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Schools' energy efficiency practices proving successful

$114,000 saved in pilot program at eight schools

Following a successful pilot program, the Anchorage School District is
expanding its energy conservation program to 27 schools across the district.
Each school in this year's program is above-average in their energy use per
square foot as compared to other district schools.

In 2007, eight schools actively participated in a conservation pilot
program. With no significant financial upgrades to existing structures,
schools were able to reduce electricity by 11 percent and natural gas by 6.5
percent, totaling $114,829.85 in energy savings. Staff and students at the
selected schools were able to lower energy usage by becoming more conscious
and developing better habits.

ASD Project Manager Jon Paxton said simple tasks, such as not propping entry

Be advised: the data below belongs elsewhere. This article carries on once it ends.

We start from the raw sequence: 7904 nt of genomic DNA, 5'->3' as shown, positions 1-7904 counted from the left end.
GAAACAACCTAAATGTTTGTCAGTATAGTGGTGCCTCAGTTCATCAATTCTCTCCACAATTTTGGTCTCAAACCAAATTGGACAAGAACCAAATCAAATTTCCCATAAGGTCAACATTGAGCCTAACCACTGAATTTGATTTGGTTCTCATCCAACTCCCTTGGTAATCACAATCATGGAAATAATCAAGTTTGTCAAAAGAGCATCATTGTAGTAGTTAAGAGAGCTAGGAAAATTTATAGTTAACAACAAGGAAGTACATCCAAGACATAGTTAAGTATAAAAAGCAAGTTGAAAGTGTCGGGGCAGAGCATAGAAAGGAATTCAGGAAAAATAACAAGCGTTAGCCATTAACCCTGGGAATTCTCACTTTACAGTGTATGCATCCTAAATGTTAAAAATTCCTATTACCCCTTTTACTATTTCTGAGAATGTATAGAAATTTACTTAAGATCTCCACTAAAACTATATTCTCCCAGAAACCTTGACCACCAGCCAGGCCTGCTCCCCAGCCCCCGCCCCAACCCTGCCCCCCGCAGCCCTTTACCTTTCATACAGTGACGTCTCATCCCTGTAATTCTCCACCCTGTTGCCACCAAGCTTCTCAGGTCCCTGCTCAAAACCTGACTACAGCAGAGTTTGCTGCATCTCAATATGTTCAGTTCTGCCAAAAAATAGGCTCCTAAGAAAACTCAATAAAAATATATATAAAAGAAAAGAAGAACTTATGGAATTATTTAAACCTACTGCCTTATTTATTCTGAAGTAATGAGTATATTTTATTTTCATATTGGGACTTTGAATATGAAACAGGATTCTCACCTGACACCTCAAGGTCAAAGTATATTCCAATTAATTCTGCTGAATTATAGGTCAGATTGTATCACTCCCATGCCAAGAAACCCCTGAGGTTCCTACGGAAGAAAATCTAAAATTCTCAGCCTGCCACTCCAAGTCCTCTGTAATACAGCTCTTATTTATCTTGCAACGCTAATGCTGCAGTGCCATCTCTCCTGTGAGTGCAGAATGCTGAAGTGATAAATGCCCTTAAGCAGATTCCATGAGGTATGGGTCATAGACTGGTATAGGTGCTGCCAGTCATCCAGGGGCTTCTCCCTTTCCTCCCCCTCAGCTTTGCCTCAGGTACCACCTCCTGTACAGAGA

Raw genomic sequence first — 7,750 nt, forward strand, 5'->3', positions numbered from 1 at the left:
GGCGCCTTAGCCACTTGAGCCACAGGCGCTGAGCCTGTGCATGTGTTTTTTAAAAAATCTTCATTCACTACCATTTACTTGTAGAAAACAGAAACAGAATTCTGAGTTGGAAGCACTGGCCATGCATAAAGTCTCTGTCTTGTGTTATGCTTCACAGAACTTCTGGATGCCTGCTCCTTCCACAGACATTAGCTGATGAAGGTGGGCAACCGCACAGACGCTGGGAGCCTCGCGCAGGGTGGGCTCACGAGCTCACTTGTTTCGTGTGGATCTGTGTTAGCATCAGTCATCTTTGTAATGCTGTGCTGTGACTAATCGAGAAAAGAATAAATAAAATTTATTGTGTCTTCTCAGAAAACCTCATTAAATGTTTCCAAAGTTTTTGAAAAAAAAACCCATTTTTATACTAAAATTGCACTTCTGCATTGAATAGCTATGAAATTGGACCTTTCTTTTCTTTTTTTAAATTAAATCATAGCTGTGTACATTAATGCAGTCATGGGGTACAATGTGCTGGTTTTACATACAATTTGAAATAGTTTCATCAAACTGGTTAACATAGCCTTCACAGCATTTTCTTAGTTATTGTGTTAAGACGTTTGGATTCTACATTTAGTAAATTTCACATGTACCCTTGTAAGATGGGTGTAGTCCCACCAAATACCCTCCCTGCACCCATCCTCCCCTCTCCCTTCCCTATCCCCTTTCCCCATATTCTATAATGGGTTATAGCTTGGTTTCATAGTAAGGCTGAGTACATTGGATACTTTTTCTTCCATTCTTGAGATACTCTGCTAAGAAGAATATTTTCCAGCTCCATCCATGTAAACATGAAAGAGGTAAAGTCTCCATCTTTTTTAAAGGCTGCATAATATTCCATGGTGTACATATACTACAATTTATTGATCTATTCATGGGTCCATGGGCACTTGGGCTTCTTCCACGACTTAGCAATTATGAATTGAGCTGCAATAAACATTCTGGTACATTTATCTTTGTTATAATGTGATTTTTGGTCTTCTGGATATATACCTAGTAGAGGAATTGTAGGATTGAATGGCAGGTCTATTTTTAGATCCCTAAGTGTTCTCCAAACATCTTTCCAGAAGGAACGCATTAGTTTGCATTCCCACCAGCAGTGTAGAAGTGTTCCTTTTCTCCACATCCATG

doors open, turning off unneeded room lights, shutting off and unplugging
electronics equipment, and minimizing use of high-energy machines, added up
to big savings.

"Energy is one of those things where every little bit helps. Nickels and
dimes, millions of times, it adds up," said Paxton.

As an incentive, the eight schools that participated in the pilot project
were offered 25 percent of the value of energy they saved. In February,
those schools were presented checks ranging from $56.25 to $8,426.75.

Paxton said saving energy, and money, is the right thing to do and he has
seen a lot of interest in participation. "People are conscious for a while,
but then they get busy and sometimes lapse out of it. We're going to try to
keep them on track."

The district spends approximately $15.5 million on electricity and natural
gas at more than 90 facilities each year. The goal of the district's energy
conservation program is to reduce usage by 10 percent.

The current program, which includes operational and infrastructure
audits, will end in June, however conservation measures will eventually be
expanded to all ASD schools and buildings.

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